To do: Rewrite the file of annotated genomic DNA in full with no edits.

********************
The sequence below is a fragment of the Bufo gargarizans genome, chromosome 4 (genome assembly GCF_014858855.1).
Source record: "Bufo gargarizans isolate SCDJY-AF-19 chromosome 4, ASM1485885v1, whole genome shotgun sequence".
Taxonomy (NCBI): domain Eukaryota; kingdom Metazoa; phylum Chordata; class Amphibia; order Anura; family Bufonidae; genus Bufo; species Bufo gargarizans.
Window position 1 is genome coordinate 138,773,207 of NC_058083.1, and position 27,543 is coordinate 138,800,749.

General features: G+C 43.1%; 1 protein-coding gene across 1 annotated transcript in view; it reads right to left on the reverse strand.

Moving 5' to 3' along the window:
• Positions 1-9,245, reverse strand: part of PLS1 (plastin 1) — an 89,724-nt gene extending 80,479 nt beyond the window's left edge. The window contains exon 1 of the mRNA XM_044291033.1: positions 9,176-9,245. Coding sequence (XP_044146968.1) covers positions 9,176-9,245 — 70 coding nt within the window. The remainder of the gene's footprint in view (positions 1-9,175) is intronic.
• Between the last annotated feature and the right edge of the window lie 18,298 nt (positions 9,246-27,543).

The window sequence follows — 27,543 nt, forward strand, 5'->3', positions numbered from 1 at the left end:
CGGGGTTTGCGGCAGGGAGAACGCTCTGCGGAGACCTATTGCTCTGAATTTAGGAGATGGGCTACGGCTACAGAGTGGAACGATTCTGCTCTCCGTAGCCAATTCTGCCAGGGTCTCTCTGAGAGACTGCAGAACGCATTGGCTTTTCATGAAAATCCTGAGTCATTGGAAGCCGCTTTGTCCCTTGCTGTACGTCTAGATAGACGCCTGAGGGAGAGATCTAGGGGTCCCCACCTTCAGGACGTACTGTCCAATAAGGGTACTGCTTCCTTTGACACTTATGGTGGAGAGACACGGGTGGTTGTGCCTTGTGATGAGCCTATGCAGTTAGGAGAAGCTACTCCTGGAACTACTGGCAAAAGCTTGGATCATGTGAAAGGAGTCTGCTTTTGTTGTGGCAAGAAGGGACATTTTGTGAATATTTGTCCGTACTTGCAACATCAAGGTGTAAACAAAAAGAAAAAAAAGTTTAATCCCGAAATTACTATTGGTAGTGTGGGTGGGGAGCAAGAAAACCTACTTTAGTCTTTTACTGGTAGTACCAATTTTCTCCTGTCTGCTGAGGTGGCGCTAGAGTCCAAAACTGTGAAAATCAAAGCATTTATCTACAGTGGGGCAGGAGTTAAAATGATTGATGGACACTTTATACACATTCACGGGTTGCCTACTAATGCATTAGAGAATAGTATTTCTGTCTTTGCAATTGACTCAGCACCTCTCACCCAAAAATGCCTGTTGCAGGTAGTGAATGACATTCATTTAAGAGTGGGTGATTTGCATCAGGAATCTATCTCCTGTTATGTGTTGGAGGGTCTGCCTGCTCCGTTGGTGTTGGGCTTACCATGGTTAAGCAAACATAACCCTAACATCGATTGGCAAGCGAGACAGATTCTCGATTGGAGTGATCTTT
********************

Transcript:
The sequence below is a fragment of the Bufo gargarizans genome, chromosome 4 (genome assembly GCF_014858855.1).
Source record: "Bufo gargarizans isolate SCDJY-AF-19 chromosome 4, ASM1485885v1, whole genome shotgun sequence".
Taxonomy (NCBI): domain Eukaryota; kingdom Metazoa; phylum Chordata; class Amphibia; order Anura; family Bufonidae; genus Bufo; species Bufo gargarizans.
Window position 1 is genome coordinate 138,773,207 of NC_058083.1, and position 27,543 is coordinate 138,800,749.

General features: G+C 43.1%; 1 protein-coding gene across 1 annotated transcript in view; it reads right to left on the reverse strand.

Moving 5' to 3' along the window:
• Positions 1-9,245, reverse strand: part of PLS1 (plastin 1) — an 89,724-nt gene extending 80,479 nt beyond the window's left edge. The window contains exon 1 of the mRNA XM_044291033.1: positions 9,176-9,245. Coding sequence (XP_044146968.1) covers positions 9,176-9,245 — 70 coding nt within the window. The remainder of the gene's footprint in view (positions 1-9,175) is intronic.
• Between the last annotated feature and the right edge of the window lie 18,298 nt (positions 9,246-27,543).

The window sequence follows — 27,543 nt, forward strand, 5'->3', positions numbered from 1 at the left end:
CGGGGTTTGCGGCAGGGAGAACGCTCTGCGGAGACCTATTGCTCTGAATTTAGGAGATGGGCTACGGCTACAGAGTGGAACGATTCTGCTCTCCGTAGCCAATTCTGCCAGGGTCTCTCTGAGAGACTGCAGAACGCATTGGCTTTTCATGAAAATCCTGAGTCATTGGAAGCCGCTTTGTCCCTTGCTGTACGTCTAGATAGACGCCTGAGGGAGAGATCTAGGGGTCCCCACCTTCAGGACGTACTGTCCAATAAGGGTACTGCTTCCTTTGACACTTATGGTGGAGAGACACGGGTGGTTGTGCCTTGTGATGAGCCTATGCAGTTAGGAGAAGCTACTCCTGGAACTACTGGCAAAAGCTTGGATCATGTGAAAGGAGTCTGCTTTTGTTGTGGCAAGAAGGGACATTTTGTGAATATTTGTCCGTACTTGCAACATCAAGGTGTAAACAAAAAGAAAAAAAAGTTTAATCCCGAAATTACTATTGGTAGTGTGGGTGGGGAGCAAGAAAACCTACTTTAGTCTTTTACTGGTAGTACCAATTTTCTCCTGTCTGCTGAGGTGGCGCTAGAGTCCAAAACTGTGAAAATCAAAGCATTTATCTACAGTGGGGCAGGAGTTAAAATGATTGATGGACACTTTATACACATTCACGGGTTGCCTACTAATGCATTAGAGAATAGTATTTCTGTCTTTGCAATTGACTCAGCACCTCTCACCCAAAAATGCCTGTTGCAGGTAGTGAATGACATTCATTTAAGAGTGGGTGATTTGCATCAGGAATCTATCTCCTGTTATGTGTTGGAGGGTCTGCCTGCTCCGTTGGTGTTGGGCTTACCATGGTTAAGCAAACATAACCCTAACATCGATTGGCAAGCGAGACAGATTCTCGATTGGAGTGATCTTT